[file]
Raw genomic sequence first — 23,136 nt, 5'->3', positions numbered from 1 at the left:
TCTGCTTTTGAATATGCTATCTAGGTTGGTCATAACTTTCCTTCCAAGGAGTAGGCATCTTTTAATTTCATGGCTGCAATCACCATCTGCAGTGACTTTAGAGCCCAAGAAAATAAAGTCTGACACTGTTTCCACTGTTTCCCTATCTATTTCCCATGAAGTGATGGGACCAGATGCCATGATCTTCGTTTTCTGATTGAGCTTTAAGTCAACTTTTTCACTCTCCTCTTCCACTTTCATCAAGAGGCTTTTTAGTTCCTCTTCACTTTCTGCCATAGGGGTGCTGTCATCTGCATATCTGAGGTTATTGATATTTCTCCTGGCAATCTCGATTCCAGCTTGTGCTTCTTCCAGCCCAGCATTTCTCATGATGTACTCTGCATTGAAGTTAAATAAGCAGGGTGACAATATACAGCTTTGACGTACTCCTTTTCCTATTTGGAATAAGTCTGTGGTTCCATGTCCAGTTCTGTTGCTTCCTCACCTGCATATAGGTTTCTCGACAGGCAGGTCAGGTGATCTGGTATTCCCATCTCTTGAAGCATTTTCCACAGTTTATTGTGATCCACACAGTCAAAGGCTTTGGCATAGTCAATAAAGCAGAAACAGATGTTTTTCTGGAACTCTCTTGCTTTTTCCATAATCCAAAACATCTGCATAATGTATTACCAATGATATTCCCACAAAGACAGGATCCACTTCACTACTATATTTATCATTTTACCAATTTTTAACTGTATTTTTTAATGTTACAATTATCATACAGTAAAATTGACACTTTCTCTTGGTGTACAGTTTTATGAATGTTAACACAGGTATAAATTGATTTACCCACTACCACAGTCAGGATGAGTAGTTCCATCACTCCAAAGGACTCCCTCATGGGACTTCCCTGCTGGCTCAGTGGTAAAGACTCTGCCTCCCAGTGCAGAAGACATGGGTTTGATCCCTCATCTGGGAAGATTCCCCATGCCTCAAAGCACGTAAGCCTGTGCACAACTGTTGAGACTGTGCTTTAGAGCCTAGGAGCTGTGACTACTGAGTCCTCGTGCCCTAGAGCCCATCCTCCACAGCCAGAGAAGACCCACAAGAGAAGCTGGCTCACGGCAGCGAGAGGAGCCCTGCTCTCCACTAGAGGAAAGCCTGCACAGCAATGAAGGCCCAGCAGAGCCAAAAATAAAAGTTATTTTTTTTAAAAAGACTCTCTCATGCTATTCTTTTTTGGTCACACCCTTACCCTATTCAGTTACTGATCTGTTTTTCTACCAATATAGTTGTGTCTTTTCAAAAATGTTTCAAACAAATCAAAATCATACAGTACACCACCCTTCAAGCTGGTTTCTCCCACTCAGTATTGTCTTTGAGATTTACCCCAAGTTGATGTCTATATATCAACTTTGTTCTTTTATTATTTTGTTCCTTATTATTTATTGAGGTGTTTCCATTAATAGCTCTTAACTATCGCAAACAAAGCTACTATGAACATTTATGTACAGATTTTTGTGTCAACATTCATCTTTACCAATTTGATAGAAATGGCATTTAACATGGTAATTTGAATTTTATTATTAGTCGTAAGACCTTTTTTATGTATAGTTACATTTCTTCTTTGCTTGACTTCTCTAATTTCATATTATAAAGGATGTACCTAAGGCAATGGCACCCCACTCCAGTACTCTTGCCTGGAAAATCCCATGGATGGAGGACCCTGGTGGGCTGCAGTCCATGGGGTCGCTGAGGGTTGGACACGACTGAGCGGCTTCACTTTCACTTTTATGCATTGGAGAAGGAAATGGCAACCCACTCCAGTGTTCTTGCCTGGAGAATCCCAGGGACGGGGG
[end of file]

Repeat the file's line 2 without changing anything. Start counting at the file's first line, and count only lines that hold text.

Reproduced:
TCTGCTTTTGAATATGCTATCTAGGTTGGTCATAACTTTCCTTCCAAGGAGTAGGCATCTTTTAATTTCATGGCTGCAATCACCATCTGCAGTGACTTTAGAGCCCAAGAAAATAAAGTCTGACACTGTTTCCACTGTTTCCCTATCTATTTCCCATGAAGTGATGGGACCAGATGCCATGATCTTCGTTTTCTGATTGAGCTTTAAGTCAACTTTTTCACTCTCCTCTTCCACTTTCATCAAGAGGCTTTTTAGTTCCTCTTCACTTTCTGCCATAGGGGTGCTGTCATCTGCATATCTGAGGTTATTGATATTTCTCCTGGCAATCTCGATTCCAGCTTGTGCTTCTTCCAGCCCAGCATTTCTCATGATGTACTCTGCATTGAAGTTAAATAAGCAGGGTGACAATATACAGCTTTGACGTACTCCTTTTCCTATTTGGAATAAGTCTGTGGTTCCATGTCCAGTTCTGTTGCTTCCTCACCTGCATATAGGTTTCTCGACAGGCAGGTCAGGTGATCTGGTATTCCCATCTCTTGAAGCATTTTCCACAGTTTATTGTGATCCACACAGTCAAAGGCTTTGGCATAGTCAATAAAGCAGAAACAGATGTTTTTCTGGAACTCTCTTGCTTTTTCCATAATCCAAAACATCTGCATAATGTATTACCAATGATATTCCCACAAAGACAGGATCCACTTCACTACTATATTTATCATTTTACCAATTTTTAACTGTATTTTTTAATGTTACAATTATCATACAGTAAAATTGACACTTTCTCTTGGTGTACAGTTTTATGAATGTTAACACAGGTATAAATTGATTTACCCACTACCACAGTCAGGATGAGTAGTTCCATCACTCCAAAGGACTCCCTCATGGGACTTCCCTGCTGGCTCAGTGGTAAAGACTCTGCCTCCCAGTGCAGAAGACATGGGTTTGATCCCTCATCTGGGAAGATTCCCCATGCCTCAAAGCACGTAAGCCTGTGCACAACTGTTGAGACTGTGCTTTAGAGCCTAGGAGCTGTGACTACTGAGTCCTCGTGCCCTAGAGCCCATCCTCCACAGCCAGAGAAGACCCACAAGAGAAGCTGGCTCACGGCAGCGAGAGGAGCCCTGCTCTCCACTAGAGGAAAGCCTGCACAGCAATGAAGGCCCAGCAGAGCCAAAAATAAAAGTTATTTTTTTTAAAAAGACTCTCTCATGCTATTCTTTTTTGGTCACACCCTTACCCTATTCAGTTACTGATCTGTTTTTCTACCAATATAGTTGTGTCTTTTCAAAAATGTTTCAAACAAATCAAAATCATACAGTACACCACCCTTCAAGCTGGTTTCTCCCACTCAGTATTGTCTTTGAGATTTACCCCAAGTTGATGTCTATATATCAACTTTGTTCTTTTATTATTTTGTTCCTTATTATTTATTGAGGTGTTTCCATTAATAGCTCTTAACTATCGCAAACAAAGCTACTATGAACATTTATGTACAGATTTTTGTGTCAACATTCATCTTTACCAATTTGATAGAAATGGCATTTAACATGGTAATTTGAATTTTATTATTAGTCGTAAGACCTTTTTTATGTATAGTTACATTTCTTCTTTGCTTGACTTCTCTAATTTCATATTATAAAGGATGTACCTAAGGCAATGGCACCCCACTCCAGTACTCTTGCCTGGAAAATCCCATGGATGGAGGACCCTGGTGGGCTGCAGTCCATGGGGTCGCTGAGGGTTGGACACGACTGAGCGGCTTCACTTTCACTTTTATGCATTGGAGAAGGAAATGGCAACCCACTCCAGTGTTCTTGCCTGGAGAATCCCAGGGACGGGGG